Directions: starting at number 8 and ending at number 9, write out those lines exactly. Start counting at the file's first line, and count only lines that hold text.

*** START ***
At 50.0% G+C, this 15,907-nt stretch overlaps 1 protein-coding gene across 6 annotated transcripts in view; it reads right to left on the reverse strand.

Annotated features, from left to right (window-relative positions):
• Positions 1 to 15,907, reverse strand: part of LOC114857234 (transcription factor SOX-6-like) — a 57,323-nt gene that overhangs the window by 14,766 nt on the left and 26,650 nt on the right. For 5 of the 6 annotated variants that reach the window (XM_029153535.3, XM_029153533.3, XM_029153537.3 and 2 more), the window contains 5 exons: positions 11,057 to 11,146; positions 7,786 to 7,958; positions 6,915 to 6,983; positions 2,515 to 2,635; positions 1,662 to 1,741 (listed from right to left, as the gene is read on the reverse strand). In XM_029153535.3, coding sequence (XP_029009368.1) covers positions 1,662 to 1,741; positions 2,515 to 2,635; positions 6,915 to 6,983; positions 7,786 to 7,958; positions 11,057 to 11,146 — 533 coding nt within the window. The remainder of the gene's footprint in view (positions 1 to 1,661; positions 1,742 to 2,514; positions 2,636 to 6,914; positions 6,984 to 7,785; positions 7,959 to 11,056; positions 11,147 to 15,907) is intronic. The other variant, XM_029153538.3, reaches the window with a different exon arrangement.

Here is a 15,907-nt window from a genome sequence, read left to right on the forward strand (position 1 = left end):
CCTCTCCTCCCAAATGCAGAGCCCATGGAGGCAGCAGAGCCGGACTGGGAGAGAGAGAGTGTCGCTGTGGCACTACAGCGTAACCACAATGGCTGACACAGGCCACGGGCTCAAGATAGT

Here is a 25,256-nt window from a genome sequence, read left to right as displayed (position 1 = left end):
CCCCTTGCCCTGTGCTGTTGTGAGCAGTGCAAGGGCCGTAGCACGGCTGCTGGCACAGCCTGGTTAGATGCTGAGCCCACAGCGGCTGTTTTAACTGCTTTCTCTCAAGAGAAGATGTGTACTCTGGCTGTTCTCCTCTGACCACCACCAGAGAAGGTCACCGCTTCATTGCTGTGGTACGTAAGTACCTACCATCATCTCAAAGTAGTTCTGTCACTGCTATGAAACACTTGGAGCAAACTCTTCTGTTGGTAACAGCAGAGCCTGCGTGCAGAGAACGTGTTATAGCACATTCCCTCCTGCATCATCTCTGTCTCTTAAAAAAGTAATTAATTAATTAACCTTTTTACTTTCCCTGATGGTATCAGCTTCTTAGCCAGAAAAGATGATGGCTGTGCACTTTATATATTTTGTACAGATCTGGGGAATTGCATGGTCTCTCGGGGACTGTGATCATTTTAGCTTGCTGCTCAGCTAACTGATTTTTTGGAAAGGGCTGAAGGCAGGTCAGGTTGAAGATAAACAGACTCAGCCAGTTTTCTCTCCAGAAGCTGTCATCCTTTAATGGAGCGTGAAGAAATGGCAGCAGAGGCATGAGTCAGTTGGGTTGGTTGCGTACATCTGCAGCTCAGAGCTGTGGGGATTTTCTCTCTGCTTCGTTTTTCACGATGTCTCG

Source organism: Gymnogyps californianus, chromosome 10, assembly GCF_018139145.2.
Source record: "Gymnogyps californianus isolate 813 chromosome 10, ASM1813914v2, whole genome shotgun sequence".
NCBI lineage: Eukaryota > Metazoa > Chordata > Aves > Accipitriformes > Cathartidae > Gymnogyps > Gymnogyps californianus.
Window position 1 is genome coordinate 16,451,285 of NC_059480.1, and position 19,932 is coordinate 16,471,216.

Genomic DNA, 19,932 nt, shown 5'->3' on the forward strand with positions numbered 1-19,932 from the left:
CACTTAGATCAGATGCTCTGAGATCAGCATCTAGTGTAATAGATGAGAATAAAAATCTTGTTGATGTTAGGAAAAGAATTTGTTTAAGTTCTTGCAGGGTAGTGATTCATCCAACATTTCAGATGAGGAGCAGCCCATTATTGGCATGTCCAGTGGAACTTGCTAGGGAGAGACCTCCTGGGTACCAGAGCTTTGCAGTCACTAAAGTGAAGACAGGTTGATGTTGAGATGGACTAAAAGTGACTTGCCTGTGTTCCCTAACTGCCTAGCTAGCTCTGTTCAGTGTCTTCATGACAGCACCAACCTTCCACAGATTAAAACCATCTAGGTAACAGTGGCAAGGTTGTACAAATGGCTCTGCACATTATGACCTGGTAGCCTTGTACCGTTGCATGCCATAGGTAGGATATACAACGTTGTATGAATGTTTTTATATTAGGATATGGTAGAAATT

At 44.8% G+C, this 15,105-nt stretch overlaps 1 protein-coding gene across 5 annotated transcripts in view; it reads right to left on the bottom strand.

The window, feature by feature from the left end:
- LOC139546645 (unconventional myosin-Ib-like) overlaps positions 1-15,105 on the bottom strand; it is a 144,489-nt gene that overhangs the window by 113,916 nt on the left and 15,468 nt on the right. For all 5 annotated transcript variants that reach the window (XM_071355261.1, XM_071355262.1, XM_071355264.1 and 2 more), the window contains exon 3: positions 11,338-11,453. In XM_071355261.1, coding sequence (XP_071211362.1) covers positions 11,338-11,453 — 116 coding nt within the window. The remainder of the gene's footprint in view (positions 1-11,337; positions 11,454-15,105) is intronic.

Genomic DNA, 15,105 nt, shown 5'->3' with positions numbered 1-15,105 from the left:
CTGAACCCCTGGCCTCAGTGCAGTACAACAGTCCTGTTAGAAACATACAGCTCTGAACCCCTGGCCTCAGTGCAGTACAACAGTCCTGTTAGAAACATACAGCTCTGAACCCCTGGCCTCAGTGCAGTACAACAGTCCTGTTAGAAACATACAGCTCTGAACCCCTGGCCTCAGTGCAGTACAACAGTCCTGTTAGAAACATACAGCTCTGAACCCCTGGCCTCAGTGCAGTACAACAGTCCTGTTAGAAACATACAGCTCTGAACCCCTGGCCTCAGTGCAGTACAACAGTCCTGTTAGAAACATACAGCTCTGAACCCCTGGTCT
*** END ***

Source organism: Gymnogyps californianus, chromosome 10, assembly GCF_018139145.2.
Source record: "Gymnogyps californianus isolate 813 chromosome 10, ASM1813914v2, whole genome shotgun sequence".